Bit of sad news comes to us via Facebook today. A piece of Tulsa history is up for sale on eBay- the Zingo roller coaster from Bell's Amusement Park. Zingo Roller Coaster on eBay While not what most people consider "architecture," I consider a wooden roller coaster built in 1968 an intriguing piece of design. Not to mention a historically significant piece of local history, and roadside Americana! Bell's was opened on Tulsa Fairgrounds in 1951. They were forced to close in 2006 after a squabble over the amusement park's lease. Efforts were under way last year to relocate the park to Coweta, but the deal is still in the formative stages. If you'd like to test drive Zingo before you bid here's a video filmed in 2003...

The Recent Past

The Bruce Goff House in Vinita

We were recently surprised to learn about a Goff-designed home just an hour away from Tulsa in Vinita, Oklahoma. Vinita is probably best known to OK Mod readers as the home of the Glass House on I-44, also known as (shudder) the World's Largest Largest McDonalds . Anywho, turned out the Goff house was on the market, and the owner was more than happy to let us have a look around. We took a short drive up the turnpike one Sunday afternoon to meet the realtor, snap some pictures, ask some questions and enjoy another one of Bruce Goff's unique creations. The home is known as the Adams House and was built in 1961. The 3,700 square foot home is arranged in a circular floor plan with a large sunken "conversation pit" at the center. Rising up from this pit is a large metal fireplace, its chimney surrounded by skylights, which dominates the entire house. Rooms surround the perimeter with folding accordion doors acting as walls. To maintain some semblance of privacy an inner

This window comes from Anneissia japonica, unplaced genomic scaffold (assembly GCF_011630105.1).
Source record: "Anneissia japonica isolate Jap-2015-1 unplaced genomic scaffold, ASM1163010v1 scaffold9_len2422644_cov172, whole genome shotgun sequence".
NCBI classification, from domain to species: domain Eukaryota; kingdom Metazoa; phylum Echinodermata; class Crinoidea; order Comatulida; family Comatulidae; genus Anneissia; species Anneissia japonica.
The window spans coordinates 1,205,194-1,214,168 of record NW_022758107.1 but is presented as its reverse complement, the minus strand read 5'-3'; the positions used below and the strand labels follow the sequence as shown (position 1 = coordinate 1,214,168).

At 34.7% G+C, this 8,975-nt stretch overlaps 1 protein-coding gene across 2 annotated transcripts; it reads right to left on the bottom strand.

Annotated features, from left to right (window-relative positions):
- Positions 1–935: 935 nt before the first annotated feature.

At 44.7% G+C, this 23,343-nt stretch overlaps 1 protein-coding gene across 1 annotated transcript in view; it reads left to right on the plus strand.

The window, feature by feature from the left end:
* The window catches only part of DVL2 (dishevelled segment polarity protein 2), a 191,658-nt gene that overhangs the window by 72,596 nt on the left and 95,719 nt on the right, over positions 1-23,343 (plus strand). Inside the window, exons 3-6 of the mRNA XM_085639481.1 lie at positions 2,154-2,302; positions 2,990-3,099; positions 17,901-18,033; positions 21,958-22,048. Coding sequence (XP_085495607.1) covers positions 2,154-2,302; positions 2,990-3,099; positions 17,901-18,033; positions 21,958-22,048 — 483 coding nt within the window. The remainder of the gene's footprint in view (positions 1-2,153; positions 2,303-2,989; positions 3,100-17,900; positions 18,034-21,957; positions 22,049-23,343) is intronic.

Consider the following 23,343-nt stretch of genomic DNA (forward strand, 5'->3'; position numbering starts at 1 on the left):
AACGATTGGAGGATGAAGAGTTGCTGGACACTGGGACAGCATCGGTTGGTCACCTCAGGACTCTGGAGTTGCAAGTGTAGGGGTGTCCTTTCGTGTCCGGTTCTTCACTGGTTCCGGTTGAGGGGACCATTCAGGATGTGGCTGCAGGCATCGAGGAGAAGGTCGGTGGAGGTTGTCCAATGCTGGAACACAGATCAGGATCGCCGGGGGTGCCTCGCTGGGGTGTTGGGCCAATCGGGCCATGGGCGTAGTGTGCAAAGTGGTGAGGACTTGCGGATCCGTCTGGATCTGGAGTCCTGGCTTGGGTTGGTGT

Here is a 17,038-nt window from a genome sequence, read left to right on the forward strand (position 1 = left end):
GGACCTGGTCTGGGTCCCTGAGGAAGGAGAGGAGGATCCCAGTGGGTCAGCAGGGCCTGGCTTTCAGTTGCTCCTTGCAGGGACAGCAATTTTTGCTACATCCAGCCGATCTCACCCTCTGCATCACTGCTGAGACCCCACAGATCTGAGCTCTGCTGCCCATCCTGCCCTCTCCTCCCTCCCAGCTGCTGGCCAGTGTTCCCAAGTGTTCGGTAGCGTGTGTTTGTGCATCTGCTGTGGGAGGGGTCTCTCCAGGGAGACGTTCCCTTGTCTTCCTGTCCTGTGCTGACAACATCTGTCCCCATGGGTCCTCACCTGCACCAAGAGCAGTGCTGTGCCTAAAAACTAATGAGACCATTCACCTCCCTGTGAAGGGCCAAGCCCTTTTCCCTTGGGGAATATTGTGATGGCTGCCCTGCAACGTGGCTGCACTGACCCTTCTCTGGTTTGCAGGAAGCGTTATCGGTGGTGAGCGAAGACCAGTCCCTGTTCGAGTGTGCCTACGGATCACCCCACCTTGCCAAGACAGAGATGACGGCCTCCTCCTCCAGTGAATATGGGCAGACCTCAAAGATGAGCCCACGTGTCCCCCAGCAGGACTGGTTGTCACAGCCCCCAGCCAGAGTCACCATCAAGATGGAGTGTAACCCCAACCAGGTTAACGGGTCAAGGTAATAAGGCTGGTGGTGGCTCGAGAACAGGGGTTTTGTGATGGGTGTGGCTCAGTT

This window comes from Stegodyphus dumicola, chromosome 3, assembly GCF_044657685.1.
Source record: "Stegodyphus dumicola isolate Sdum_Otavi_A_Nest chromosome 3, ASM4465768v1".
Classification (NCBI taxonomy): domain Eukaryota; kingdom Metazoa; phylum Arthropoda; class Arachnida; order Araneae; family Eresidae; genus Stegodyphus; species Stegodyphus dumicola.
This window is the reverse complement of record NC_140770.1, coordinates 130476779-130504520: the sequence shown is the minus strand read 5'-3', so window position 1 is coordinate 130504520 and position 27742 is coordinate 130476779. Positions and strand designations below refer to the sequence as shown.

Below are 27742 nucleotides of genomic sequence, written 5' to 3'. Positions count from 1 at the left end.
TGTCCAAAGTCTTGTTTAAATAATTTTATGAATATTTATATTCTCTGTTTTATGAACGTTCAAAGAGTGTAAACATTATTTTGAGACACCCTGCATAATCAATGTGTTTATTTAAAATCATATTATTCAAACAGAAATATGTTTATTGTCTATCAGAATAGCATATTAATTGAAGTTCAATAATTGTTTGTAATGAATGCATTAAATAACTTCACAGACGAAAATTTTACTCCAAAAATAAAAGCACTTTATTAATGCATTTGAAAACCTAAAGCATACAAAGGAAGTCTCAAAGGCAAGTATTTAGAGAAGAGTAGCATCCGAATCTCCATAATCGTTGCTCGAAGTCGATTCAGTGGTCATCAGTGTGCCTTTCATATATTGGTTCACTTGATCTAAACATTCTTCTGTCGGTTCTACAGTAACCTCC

The World Museum

The widening of I-44 through Tulsa will soon claim another mid-century building (see Modern Homes Make Way for I-44 ). This unusual landmark near Peoria, once known as the World Museum, is being emptied in preparation for demolition. The concrete complex was built in 1963 by the Osborn Ministries as a museum and "Interstate Temple." Self-proclaimed minister, T. L. Osborn, and his wife, Daisy, traveled the world as Christian missionaries and collected art and artifacts on their journeys. The unusual La Concha-esque building housed their partial collection and distracted motorists touring along the new Skelly Bypass (aka I-44). The exterior of the building is adorned with maps of the world's continents. In its heyday there was a good deal more- a giant outline of Jesus was on one wall. The inscription below it, "REX," provided one of my earliest Latin lessons when I asked Dad why that building had my name on it. There was also a large globe that once stood out fr

Visit to the Prairie Chicken House

This unique house on the edge of Norman, Oklahoma is known to most as the prairie chicken house. Designed by Herb Greene in 1960, he preferred to call it simply the Prairie House .  Thanks to the  Prairie House Preservation Society  (PHPS) it is now possible for the public to experience one of Oklahoma's most unusual architectural treasures.